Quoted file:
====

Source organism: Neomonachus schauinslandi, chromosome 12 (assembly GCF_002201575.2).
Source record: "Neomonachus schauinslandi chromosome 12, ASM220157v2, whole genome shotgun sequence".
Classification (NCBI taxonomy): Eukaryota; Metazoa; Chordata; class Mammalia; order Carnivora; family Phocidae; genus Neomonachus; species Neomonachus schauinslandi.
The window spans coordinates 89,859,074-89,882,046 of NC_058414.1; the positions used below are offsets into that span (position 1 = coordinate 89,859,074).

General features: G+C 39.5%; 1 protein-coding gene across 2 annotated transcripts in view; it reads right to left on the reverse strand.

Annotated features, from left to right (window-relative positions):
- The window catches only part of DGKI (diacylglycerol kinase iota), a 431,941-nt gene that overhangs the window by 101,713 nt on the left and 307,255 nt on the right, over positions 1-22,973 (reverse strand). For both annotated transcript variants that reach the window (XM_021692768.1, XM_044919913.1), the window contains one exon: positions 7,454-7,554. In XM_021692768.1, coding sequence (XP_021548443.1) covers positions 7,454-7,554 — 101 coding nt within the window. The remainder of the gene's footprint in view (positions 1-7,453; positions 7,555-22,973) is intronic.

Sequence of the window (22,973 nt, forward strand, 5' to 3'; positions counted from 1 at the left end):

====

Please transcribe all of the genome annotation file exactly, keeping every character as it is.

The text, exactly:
Source organism: Neomonachus schauinslandi, chromosome 12 (assembly GCF_002201575.2).
Source record: "Neomonachus schauinslandi chromosome 12, ASM220157v2, whole genome shotgun sequence".
Classification (NCBI taxonomy): Eukaryota; Metazoa; Chordata; class Mammalia; order Carnivora; family Phocidae; genus Neomonachus; species Neomonachus schauinslandi.
The window spans coordinates 89,859,074-89,882,046 of NC_058414.1; the positions used below are offsets into that span (position 1 = coordinate 89,859,074).

General features: G+C 39.5%; 1 protein-coding gene across 2 annotated transcripts in view; it reads right to left on the reverse strand.

Annotated features, from left to right (window-relative positions):
- The window catches only part of DGKI (diacylglycerol kinase iota), a 431,941-nt gene that overhangs the window by 101,713 nt on the left and 307,255 nt on the right, over positions 1-22,973 (reverse strand). For both annotated transcript variants that reach the window (XM_021692768.1, XM_044919913.1), the window contains one exon: positions 7,454-7,554. In XM_021692768.1, coding sequence (XP_021548443.1) covers positions 7,454-7,554 — 101 coding nt within the window. The remainder of the gene's footprint in view (positions 1-7,453; positions 7,555-22,973) is intronic.

Sequence of the window (22,973 nt, forward strand, 5' to 3'; positions counted from 1 at the left end):